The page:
Also, connectivity is what links or integrates devices with each other, with people, or with other information sources to gain access to data. Connectedness, however, is what makes sense of all the data generated by IoT devices so they can actually be used in meaningful ways. It's about having access to raw data, as well as real-time analytics that transforms the data into information that can be used for monitoring, analysing, and managing operations.
The internet of things (IoT) is changing the essence of what it means to be connected. IoT is now the most significant driver pushing us towards a new era in which everything we interact with and depend on is connected, generating and processing data — an era termed 'the 4th industrial revolution', or 'Industry 4.0'.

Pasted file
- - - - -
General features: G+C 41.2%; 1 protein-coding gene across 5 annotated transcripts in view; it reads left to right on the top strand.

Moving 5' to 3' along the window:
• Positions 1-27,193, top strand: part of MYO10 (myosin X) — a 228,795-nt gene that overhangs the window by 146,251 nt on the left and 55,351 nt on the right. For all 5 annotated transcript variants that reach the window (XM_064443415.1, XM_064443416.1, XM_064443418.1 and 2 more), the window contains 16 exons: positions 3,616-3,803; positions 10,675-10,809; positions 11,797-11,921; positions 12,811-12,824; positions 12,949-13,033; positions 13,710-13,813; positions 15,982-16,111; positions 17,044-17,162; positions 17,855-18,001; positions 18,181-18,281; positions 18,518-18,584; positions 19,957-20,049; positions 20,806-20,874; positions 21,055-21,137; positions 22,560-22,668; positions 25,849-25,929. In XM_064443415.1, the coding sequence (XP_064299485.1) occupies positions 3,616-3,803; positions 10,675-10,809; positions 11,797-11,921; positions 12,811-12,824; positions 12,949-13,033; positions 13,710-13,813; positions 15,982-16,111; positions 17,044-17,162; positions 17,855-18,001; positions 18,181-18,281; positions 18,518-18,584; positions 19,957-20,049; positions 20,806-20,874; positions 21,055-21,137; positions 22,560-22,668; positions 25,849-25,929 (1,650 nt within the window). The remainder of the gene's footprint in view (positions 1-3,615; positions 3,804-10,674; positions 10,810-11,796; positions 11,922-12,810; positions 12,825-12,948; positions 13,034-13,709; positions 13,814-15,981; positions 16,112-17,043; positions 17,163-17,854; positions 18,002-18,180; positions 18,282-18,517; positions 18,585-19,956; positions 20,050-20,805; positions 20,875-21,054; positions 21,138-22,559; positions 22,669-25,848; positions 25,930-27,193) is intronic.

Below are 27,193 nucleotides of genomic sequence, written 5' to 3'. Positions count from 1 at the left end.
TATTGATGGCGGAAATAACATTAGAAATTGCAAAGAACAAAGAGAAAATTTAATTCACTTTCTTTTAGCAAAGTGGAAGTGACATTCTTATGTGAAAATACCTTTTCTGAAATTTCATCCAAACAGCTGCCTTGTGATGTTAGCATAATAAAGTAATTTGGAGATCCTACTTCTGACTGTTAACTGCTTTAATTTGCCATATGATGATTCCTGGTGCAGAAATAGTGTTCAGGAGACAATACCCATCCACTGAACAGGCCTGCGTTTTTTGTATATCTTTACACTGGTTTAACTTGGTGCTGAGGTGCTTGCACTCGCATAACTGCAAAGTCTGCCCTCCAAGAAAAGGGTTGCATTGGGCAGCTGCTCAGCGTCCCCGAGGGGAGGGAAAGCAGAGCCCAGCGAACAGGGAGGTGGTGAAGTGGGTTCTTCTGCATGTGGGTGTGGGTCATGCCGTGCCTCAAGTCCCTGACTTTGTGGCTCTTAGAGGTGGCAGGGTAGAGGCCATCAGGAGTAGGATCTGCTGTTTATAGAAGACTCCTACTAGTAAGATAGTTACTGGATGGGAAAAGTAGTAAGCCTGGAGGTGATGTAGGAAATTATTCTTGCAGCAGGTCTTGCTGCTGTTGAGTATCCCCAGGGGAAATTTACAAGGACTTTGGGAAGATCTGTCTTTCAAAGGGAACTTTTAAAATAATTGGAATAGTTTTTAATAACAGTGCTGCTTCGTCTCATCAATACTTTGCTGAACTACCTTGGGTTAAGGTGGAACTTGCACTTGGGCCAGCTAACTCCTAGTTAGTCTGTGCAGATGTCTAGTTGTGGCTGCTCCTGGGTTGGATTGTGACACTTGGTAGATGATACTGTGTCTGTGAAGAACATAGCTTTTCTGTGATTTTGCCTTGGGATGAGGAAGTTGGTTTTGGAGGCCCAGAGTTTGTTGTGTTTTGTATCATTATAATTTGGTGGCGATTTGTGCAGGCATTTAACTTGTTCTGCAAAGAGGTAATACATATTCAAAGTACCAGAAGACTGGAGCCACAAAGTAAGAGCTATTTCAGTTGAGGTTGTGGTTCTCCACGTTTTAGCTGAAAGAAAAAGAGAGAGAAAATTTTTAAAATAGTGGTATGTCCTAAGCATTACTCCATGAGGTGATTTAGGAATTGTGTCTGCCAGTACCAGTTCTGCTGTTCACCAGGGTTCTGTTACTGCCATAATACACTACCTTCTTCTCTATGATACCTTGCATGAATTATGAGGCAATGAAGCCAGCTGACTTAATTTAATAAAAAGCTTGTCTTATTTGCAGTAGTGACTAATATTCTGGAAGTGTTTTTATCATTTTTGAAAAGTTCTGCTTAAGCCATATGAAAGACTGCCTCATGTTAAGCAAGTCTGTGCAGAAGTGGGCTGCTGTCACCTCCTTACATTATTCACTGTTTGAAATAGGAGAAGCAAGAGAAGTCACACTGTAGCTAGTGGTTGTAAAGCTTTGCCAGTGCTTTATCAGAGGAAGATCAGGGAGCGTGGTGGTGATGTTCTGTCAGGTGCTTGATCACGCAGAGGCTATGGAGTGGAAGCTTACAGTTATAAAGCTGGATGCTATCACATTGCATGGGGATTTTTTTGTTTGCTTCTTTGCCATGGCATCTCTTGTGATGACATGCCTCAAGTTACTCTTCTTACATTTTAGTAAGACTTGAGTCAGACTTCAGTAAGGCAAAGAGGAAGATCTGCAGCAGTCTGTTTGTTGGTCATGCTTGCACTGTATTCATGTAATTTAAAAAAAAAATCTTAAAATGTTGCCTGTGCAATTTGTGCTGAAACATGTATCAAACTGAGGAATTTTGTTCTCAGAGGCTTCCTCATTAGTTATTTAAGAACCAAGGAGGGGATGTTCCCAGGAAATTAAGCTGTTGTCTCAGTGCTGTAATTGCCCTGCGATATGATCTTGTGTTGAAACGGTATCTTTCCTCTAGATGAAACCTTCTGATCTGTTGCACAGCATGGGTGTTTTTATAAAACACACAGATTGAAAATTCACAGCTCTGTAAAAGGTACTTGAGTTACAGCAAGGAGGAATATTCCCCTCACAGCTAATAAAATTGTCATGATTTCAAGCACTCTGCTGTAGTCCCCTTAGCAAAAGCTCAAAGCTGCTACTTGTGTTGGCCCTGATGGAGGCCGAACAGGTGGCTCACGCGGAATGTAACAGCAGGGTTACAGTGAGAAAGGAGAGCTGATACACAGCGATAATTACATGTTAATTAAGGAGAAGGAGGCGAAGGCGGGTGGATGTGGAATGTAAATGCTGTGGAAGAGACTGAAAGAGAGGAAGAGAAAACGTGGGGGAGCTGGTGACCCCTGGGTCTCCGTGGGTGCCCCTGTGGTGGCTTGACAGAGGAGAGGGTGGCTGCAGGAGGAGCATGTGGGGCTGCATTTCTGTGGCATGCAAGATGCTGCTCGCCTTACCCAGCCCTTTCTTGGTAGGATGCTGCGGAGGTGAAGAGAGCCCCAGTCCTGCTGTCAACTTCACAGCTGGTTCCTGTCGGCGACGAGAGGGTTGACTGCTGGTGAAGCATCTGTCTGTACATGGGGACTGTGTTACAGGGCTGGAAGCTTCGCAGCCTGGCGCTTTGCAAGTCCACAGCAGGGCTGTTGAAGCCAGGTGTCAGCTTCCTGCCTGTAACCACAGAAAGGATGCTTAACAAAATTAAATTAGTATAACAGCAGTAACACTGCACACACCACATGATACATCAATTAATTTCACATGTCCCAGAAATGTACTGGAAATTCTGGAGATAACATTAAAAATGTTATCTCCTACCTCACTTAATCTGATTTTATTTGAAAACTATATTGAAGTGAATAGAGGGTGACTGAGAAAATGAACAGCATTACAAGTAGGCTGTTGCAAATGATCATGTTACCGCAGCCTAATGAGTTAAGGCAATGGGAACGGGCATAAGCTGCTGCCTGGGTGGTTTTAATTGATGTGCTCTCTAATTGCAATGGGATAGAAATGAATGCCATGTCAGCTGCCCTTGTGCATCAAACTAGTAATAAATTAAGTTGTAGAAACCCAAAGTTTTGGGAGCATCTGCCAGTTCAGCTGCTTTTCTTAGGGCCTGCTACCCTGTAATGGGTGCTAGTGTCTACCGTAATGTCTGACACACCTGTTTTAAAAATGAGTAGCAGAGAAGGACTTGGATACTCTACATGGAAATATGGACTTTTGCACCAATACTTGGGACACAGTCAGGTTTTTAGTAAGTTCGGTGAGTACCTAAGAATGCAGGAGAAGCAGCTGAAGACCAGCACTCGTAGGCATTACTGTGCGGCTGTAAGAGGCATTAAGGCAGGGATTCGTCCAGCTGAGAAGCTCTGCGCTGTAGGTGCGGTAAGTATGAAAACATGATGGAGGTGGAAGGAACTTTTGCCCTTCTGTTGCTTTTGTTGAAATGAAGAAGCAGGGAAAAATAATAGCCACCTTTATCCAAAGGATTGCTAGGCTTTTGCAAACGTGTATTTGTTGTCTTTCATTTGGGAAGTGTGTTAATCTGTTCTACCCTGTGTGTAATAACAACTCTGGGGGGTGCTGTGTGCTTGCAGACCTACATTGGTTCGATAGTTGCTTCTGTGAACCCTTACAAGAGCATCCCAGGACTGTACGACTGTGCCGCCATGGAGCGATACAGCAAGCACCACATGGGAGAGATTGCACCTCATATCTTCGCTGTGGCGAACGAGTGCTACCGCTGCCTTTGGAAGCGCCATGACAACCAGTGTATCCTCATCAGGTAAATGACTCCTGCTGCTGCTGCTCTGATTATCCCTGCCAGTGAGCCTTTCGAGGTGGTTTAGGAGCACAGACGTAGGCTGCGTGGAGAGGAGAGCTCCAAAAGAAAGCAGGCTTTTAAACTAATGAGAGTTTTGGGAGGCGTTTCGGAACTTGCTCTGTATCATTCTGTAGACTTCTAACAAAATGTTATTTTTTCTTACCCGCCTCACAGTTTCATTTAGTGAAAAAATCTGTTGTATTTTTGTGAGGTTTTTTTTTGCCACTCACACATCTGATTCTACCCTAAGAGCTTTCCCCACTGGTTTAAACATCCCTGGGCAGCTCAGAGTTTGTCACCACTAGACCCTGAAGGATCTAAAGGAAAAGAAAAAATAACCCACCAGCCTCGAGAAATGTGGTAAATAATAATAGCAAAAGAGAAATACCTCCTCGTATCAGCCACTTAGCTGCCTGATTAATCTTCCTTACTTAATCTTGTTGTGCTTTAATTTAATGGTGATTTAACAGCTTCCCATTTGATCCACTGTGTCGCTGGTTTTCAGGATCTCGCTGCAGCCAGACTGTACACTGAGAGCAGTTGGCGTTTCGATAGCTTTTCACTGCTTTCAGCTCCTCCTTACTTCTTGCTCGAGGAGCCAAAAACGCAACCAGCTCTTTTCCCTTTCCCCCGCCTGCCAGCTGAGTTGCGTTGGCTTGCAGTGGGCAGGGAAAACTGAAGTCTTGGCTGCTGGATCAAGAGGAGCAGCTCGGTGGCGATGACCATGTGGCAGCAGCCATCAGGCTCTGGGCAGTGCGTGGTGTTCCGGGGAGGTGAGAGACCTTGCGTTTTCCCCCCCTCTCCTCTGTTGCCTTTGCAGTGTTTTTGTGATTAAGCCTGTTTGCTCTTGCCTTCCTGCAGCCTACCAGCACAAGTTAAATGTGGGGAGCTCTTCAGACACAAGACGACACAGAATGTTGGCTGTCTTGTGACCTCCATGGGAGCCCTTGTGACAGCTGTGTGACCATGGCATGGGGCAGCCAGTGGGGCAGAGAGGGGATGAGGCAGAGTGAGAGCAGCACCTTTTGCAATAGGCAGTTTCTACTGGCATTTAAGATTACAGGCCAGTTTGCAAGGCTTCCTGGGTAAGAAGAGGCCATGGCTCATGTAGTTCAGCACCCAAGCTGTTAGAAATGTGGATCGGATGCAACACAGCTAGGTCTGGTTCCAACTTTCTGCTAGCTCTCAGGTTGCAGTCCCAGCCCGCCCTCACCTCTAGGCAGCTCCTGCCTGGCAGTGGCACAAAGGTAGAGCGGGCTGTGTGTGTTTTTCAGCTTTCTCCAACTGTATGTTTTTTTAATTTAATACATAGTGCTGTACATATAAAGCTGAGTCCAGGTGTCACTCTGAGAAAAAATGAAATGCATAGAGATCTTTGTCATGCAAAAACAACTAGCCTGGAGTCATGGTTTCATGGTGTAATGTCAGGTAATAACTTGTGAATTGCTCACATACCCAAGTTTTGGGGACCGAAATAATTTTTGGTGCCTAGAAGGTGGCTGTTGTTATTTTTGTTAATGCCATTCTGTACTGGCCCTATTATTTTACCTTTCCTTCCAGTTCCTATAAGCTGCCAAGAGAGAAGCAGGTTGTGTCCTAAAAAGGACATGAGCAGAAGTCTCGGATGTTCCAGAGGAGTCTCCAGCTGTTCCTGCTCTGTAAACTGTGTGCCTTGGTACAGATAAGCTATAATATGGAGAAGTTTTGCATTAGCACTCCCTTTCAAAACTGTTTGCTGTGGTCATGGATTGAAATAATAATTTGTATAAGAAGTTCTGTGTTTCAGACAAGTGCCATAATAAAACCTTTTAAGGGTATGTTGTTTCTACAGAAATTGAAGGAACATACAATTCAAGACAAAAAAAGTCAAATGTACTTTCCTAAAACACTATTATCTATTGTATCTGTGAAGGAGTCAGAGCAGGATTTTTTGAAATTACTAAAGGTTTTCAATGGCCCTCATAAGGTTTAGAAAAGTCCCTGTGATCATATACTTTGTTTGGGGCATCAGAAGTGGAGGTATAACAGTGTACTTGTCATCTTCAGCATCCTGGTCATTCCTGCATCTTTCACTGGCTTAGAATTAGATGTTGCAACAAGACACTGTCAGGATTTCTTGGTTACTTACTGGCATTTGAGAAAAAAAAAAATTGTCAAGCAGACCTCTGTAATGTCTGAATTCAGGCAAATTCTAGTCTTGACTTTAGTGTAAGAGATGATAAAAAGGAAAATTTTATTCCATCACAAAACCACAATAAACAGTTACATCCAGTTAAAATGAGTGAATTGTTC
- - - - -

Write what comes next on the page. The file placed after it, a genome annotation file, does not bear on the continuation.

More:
At its core, the IoT is about connecting devices in such a way as to enable them to communicate with each other and with us on their own — creating a degree of connectedness that was previously impossible or impractical. For businesses, the ability to connect countless devices means an explosion in data points — which can be used to create an unprecedented level of visibility into business activities, allowing enterprises to make smarter decisions faster. This opens up a new range of possibilities for businesses and consumers alike.
IoT connects things by enabling them to communicate with each other via the internet without human intervention. It facilitates the transfer of data between information technology (IT) and operational technology (OT) in physical devices. But how exactly does this connection occur?